Most states require drivers to have automobile insurance as a condition of registering a car. But if you live in one of the few states that do not have this requirement, or if you let your automobile insurance lapse, and you get into a car accident, what will happen after the accident depends on who is at fault for the crash and whether you live in a “no-fault” car insurance state. (Learn more about car insurance laws in your state in our State Car Insurance Laws section.)
If the Other Driver Is at Fault in a "Fault" State
This is the easy one. If you get into a car accident that is the other driver’s fault, and you are not in a no-fault state, you can make a claim against the other driver’s insurance company. This is true whether the accident caused you injury, damaged your vehicle, or both. This kind of claim is known as a "third party" claim, since you are not one of the two parties to the insurance relationship (that would be the other driver and his or her insurance company).
If The Other Driver is at Fault in a "No-Fault" State
No-fault insurance means that your automobile insurer will pay some or all of your medical bills if you get into a car accident, regardless of who was at fault for the accident. Currently, the following states follow some type of no-fault system (click on the state name for details on how no-fault claims work):
- New Jersey
- New York
- North Dakota
If the other driver is likely at fault for the accident (i.e., the other driver rear-ended you or ran a red light or a stop sign), and you are in a no-fault state, then you will still be entitled to make a claim for personal injury or property damage against the other driver, but your overall recovery may be limited.
Remember that, if you carry required insurance in no-fault insurance states, it is your insurance company that pays for the first portion of your medical bills. In no-fault states, your insurer may also pay for the first portion of your lost earnings and property damage claims. (Learn more about How No-Fault Works.)
If you have no automobile insurance, then it is likely going to be you, not the other driver’s insurer, who will be responsible for paying the first portion of your medical bills. Nor will the other driver’s insurer be responsible for paying the first portion of your lost earnings or property damage claims. However, your ability to make a personal injury claim against another driver for his/her negligence does not depend on whether you have car insurance yourself. You will still be able to make a personal injury claim against a negligent driver. (Get more information on Fault for a Car Accident.)
If You Are Likely at Fault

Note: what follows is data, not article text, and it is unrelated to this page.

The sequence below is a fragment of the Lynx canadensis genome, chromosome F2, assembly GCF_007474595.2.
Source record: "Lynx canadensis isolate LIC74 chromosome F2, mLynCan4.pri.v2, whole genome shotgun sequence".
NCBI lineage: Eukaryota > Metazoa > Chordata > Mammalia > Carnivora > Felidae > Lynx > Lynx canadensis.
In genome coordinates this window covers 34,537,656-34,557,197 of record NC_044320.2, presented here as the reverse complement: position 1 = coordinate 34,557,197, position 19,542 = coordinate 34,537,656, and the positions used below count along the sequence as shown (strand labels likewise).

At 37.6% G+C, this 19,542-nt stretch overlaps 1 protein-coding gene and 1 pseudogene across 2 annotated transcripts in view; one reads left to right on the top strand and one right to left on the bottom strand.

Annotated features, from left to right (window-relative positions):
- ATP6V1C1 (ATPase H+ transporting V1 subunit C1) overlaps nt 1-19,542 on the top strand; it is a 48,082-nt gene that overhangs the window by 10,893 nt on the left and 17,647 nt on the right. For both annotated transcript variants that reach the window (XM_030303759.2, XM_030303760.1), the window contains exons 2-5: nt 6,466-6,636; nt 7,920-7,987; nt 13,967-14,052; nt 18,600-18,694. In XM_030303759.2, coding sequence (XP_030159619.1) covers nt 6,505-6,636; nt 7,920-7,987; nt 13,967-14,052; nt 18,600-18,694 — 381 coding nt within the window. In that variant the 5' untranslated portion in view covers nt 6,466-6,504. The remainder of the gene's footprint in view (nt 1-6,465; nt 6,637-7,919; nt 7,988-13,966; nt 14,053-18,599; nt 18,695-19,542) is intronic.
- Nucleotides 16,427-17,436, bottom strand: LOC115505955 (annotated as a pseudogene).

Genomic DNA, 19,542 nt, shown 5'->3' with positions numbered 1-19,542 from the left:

If you think that you are likely going to be found at fault for a car accident (i.e., you rear-ended the other driver, or you ran a red light or a stop sign), and you have no automobile insurance, then you will likely have a problem regardless of what state you are in. There is not much that you can do except tell the other driver that you have no insurance. Do not refuse to answer questions about your insurance situation, or say that you have coverage when you don't. That will just make matters worse.
What will happen next is that, unless you appear to have significant personal assets, the other driver will file an uninsured motorist (UIM) claim under his or her own car insurance policy, assuming they have that kind of coverage. After the insurer resolves the claim (which may take years), the insurer will likely sue you to recover whatever it paid its own insured. This procedure is called subrogation.
If an insurer sues you in a subrogation case, you are going to have to pay it something in order to settle the case and make it go away. In subrogation cases, the insurer knows that defendants (you would be the defendant) most likely do not have much money, so it will not be looking for full reimbursement of the amount paid out under the UIM claim. But it will be looking for something, and, in order to resolve the case, you will need to fill out a financial affidavit for the insurer and perhaps even provide the company with copies of your tax returns.
The fact is, driving without car insurance is a bad idea. If you can’t afford to insure your car, you probably shouldn't drive. If you have no insurance and you cause a car accident, it will likely end up costing you a lot more money than years worth of monthly insurance premiums would have cost.